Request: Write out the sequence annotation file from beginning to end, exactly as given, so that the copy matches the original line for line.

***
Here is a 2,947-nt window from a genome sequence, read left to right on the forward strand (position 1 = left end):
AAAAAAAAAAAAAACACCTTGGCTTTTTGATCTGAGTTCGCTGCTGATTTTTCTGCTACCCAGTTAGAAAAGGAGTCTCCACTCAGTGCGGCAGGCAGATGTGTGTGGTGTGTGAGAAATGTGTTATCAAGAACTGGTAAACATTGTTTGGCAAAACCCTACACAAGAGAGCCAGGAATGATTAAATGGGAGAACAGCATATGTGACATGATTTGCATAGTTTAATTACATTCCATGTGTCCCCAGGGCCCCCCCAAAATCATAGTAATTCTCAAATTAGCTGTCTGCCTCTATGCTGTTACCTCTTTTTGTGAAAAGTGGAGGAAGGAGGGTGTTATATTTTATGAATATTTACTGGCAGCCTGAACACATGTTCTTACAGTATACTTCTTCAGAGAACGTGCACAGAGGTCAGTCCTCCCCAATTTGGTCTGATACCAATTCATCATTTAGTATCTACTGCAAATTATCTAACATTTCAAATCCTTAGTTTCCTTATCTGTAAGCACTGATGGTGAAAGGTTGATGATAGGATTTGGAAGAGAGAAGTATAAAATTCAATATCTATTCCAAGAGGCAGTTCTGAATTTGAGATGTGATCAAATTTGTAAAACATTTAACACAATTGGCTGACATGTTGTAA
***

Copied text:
Here is a 2,947-nt window from a genome sequence, read left to right on the forward strand (position 1 = left end):
AAAAAAAAAAAAAACACCTTGGCTTTTTGATCTGAGTTCGCTGCTGATTTTTCTGCTACCCAGTTAGAAAAGGAGTCTCCACTCAGTGCGGCAGGCAGATGTGTGTGGTGTGTGAGAAATGTGTTATCAAGAACTGGTAAACATTGTTTGGCAAAACCCTACACAAGAGAGCCAGGAATGATTAAATGGGAGAACAGCATATGTGACATGATTTGCATAGTTTAATTACATTCCATGTGTCCCCAGGGCCCCCCCAAAATCATAGTAATTCTCAAATTAGCTGTCTGCCTCTATGCTGTTACCTCTTTTTGTGAAAAGTGGAGGAAGGAGGGTGTTATATTTTATGAATATTTACTGGCAGCCTGAACACATGTTCTTACAGTATACTTCTTCAGAGAACGTGCACAGAGGTCAGTCCTCCCCAATTTGGTCTGATACCAATTCATCATTTAGTATCTACTGCAAATTATCTAACATTTCAAATCCTTAGTTTCCTTATCTGTAAGCACTGATGGTGAAAGGTTGATGATAGGATTTGGAAGAGAGAAGTATAAAATTCAATATCTATTCCAAGAGGCAGTTCTGAATTTGAGATGTGATCAAATTTGTAAAACATTTAACACAATTGGCTGACATGTTGTAA